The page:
Publisher: Levine Querido distributed by Chronicle Books
Publication year: 2020
Brief Summary: From Levine Querido: “…Van den Ende presents one little paper boat’s journey across the ocean, past reefs and between icebergs, through schools of fish, swaying water plants, and terrifying sea monsters. The little boat is all alone, and while its aloneness gives it the chance to wonder at the fairy-tale world above and below the waves uninterrupted, that also means it must save itself when storms approach. And so it does. We hope that readers young and old will find the strength and inspiration that we did in this quietly powerful story about growing, learning, and life’s ups and downs.”
Ideas for using this book in classroom or library – While I am not sure if art teachers get involved with the school library or not, I can’t help but think this book would be a lovely merger of art and print as it is essentially a book of art. There are no words here so this book could not be read-aloud, however using the knowledge of art techniques, a art teacher could bring this book into a discussion of how art can make one feel just as rich emotions as much as text can. I would even argue that this book could be paired with a music teacher as well. I am thinking a collaboration of all the arts could make this book enticing to children (think of what Disney’s Fantasia as an example).
Whatever additional notes you’d like to add about this book and why you liked or didn’t like it. – While I loved this book simply for Van Den Ende’s rich, multifaceted illustrations, the lack of text makes it hard to recommend for a school library. However, the magnificent illustrations are a story unto themselves. Children can imagine themselves sailing along with the paper boat into a fantastical world full of otherworldly sea creatures and sea life. The fact that the illustrations are only done in black and white with varying shades of grey really make this book incredibly detailed. One of my particular favorite illustrations is a two page spread of all the miscellaneous sea creatures surrounding the little paper boat as it floats away.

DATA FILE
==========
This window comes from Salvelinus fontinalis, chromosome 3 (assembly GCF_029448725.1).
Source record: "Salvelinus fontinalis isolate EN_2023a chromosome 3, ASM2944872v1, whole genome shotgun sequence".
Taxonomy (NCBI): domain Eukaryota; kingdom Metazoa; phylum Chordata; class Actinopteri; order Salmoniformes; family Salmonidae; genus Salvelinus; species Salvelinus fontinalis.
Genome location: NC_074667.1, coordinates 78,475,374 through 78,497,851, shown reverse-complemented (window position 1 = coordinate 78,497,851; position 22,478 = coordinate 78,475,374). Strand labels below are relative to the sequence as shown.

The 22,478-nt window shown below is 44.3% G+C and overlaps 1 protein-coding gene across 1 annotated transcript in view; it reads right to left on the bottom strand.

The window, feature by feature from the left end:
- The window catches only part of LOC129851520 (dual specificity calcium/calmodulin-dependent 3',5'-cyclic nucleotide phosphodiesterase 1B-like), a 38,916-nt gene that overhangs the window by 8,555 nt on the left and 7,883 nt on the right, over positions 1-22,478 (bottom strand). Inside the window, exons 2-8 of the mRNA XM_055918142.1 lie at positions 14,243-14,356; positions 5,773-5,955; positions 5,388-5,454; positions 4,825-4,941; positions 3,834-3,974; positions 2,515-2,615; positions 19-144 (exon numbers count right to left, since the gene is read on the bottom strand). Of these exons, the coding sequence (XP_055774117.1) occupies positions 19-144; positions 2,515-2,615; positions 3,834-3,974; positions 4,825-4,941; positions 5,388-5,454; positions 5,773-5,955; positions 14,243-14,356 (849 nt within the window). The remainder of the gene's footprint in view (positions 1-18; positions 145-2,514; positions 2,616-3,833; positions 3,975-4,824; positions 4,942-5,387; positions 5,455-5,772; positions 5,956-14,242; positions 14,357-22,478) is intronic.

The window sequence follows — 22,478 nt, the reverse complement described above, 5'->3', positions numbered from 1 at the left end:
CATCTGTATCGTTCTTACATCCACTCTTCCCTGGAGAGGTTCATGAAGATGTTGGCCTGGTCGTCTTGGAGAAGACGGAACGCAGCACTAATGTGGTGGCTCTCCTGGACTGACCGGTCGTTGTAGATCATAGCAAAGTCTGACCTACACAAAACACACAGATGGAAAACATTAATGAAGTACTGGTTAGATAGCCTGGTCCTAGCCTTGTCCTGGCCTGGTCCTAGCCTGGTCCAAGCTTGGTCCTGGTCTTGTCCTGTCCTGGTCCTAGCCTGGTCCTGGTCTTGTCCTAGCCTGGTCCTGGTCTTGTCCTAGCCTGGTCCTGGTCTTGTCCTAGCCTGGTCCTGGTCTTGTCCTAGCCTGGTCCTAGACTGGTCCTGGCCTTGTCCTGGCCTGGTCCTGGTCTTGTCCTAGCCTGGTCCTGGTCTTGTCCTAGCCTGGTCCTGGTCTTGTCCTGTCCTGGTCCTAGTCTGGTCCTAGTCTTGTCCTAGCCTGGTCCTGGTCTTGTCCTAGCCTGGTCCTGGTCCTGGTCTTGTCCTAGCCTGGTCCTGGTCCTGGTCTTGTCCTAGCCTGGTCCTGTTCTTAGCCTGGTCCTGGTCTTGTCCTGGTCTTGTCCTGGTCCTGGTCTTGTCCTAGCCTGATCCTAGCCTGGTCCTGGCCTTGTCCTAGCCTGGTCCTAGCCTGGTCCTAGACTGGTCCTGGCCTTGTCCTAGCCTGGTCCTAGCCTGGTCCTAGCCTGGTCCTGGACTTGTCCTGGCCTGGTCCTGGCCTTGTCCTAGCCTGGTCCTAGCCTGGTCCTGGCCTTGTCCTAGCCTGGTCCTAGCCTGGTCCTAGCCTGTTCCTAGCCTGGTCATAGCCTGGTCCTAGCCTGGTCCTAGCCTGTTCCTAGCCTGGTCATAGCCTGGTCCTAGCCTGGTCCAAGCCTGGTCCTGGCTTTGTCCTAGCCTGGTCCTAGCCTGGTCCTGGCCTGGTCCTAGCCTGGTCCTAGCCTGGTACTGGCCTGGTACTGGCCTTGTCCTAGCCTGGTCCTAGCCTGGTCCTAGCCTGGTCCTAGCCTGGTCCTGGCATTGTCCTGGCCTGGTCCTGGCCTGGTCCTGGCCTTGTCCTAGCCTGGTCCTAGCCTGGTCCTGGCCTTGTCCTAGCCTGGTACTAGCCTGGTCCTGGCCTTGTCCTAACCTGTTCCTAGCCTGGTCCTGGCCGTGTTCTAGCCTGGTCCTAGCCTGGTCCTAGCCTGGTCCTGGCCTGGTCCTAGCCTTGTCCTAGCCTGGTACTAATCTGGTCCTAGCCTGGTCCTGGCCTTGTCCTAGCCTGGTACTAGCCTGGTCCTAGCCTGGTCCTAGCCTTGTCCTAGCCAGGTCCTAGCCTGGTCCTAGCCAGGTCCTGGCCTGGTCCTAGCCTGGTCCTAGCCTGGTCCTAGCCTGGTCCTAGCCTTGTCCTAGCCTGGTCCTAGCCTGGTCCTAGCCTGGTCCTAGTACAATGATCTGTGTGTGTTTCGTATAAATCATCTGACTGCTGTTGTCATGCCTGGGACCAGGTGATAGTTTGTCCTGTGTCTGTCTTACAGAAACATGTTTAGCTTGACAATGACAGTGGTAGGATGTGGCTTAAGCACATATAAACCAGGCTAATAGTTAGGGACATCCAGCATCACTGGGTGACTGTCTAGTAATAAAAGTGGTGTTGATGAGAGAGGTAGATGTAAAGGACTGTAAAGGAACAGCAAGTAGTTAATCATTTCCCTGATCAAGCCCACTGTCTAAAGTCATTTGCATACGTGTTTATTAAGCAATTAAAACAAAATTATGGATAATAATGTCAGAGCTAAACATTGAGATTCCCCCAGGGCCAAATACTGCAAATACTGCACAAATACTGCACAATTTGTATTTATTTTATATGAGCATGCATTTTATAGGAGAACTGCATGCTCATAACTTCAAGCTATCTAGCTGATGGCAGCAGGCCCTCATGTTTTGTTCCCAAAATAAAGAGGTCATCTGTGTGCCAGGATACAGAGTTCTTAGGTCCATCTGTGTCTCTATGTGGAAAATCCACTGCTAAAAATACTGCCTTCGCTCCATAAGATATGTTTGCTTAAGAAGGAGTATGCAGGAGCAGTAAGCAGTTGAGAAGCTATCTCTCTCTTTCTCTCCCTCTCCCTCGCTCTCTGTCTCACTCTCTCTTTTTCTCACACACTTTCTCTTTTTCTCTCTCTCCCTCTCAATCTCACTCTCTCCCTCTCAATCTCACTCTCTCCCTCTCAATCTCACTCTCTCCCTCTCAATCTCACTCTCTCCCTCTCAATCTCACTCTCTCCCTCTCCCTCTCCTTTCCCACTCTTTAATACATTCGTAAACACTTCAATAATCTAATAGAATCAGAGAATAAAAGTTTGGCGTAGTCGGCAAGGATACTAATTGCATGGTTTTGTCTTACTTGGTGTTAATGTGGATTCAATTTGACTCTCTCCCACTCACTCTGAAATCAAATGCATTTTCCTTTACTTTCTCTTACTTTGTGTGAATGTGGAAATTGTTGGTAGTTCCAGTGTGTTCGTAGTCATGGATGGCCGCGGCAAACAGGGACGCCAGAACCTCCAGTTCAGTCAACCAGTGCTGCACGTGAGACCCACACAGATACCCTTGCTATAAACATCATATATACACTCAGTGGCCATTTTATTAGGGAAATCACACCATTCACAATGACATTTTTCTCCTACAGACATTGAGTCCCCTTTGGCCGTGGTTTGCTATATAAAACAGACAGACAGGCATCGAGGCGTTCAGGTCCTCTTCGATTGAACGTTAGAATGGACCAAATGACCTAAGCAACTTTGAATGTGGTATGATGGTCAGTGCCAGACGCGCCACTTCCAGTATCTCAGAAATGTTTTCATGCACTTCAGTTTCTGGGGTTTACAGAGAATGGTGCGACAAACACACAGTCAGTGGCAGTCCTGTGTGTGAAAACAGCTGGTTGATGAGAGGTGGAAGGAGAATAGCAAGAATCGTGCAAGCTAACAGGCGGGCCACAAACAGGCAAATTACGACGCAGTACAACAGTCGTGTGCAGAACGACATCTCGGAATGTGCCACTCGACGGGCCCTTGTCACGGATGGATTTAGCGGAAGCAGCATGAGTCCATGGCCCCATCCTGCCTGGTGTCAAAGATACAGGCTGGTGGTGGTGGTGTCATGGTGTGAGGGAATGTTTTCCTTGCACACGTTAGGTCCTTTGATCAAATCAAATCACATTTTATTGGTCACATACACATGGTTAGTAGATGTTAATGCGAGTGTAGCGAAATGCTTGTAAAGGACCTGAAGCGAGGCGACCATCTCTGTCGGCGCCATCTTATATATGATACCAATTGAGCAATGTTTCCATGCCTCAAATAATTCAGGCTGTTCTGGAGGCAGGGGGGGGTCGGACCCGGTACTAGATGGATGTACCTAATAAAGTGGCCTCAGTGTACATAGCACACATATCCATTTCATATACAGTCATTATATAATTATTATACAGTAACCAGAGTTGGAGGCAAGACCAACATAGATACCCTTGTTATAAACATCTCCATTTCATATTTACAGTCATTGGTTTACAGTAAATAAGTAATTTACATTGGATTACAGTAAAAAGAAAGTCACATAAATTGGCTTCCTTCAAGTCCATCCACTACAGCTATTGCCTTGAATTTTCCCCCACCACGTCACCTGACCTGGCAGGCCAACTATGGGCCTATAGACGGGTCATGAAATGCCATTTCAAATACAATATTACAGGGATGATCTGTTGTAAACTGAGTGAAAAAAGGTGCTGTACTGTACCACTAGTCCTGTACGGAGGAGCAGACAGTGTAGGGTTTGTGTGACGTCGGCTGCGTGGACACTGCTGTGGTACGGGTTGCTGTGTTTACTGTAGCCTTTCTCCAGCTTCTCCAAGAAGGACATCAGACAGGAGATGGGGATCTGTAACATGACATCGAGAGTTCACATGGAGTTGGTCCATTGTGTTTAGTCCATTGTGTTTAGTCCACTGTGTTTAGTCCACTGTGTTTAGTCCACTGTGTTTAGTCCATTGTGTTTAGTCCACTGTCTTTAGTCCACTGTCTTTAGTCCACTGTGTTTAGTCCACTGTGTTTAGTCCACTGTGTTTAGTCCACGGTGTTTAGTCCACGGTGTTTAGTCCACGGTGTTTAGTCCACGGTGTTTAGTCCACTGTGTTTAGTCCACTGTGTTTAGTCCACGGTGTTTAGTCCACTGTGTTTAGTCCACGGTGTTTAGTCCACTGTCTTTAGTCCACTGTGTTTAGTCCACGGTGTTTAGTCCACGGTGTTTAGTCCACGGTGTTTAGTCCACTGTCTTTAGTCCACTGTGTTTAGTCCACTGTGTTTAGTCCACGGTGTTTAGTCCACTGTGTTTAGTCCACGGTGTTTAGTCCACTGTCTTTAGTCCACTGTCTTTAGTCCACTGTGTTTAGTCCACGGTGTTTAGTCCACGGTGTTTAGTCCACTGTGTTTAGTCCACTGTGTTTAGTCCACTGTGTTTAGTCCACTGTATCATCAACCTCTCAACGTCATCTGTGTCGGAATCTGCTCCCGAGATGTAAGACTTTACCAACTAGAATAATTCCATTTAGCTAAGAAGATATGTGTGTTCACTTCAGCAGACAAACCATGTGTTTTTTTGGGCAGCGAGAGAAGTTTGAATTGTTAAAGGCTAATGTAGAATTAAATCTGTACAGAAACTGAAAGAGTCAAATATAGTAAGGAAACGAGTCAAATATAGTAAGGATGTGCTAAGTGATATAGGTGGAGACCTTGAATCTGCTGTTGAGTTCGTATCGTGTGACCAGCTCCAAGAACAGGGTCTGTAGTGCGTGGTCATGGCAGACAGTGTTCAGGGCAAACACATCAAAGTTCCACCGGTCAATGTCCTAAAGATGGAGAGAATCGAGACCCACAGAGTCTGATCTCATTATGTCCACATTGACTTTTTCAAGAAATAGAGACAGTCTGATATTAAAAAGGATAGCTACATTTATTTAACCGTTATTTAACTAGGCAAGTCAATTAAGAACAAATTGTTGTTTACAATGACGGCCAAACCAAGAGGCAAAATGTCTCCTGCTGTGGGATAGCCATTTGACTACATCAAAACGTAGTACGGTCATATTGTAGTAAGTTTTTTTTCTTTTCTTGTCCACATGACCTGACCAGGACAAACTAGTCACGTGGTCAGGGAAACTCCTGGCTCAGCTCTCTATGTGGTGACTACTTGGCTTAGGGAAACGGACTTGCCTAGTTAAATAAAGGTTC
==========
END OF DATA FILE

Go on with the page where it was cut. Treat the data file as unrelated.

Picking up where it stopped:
Publisher: Neal Porter Books, Holiday House Publishing
Publication year: 2019
Brief Summary: From Penguin Random House: “It can be a little scary to be small in a big city, but this child has some good advice for a very special friend in need.“
Ideas for using this book in classroom or library – I think this book would work in a public library setting, but I am not sure that it could used in any sort of curriculum. It is an ideal read-aloud book but I don’t know how I would correlate it for a school library setting.
Whatever additional notes you’d like to add about this book and why you liked or didn’t like it. –What makes this book interesting is the POV. This book is set in second-person and while reading it is unclear to whom our protagonist is talking to. It is both a lovely and heartbreaking surprise when it is revealed to be his lost animal, and that our brave protagonist has traveled through the city in search of his furry friend. The illustrations at first are arranged similarly to a comic book, in small frames, but as the story goes on, larger illustrations either take up the entire page or are given larger frames. The colors are interesting, rendered in grays, blacks, and somber colors. And as the day in the story progresses, steadily more snow exists in each frame, leading to a blizzard, the climax of the story where we learn to whom our protagonist is speaking. The last frame shows little cat paw prints in the snow, giving the reader the sense that his friend is nearby.
Brief Summary: From Little Bee Books: “A poetic nonfiction picture book about a little-known piece of African-American history that demonstrates how New Orleans’ Congo Square was truly freedom’s heart.”
Ideas for using this book in classroom or library – This is another book to celebrate African American culture, and would be especially useful when addressing The Civil War (there is an interesting article I found from EducationWeek on the implications of improperly teaching about slavery and it’s haunting legacy). This would be a particularly vibrant voice to bring in opposition to the one dimensional overview of slaves and slavery.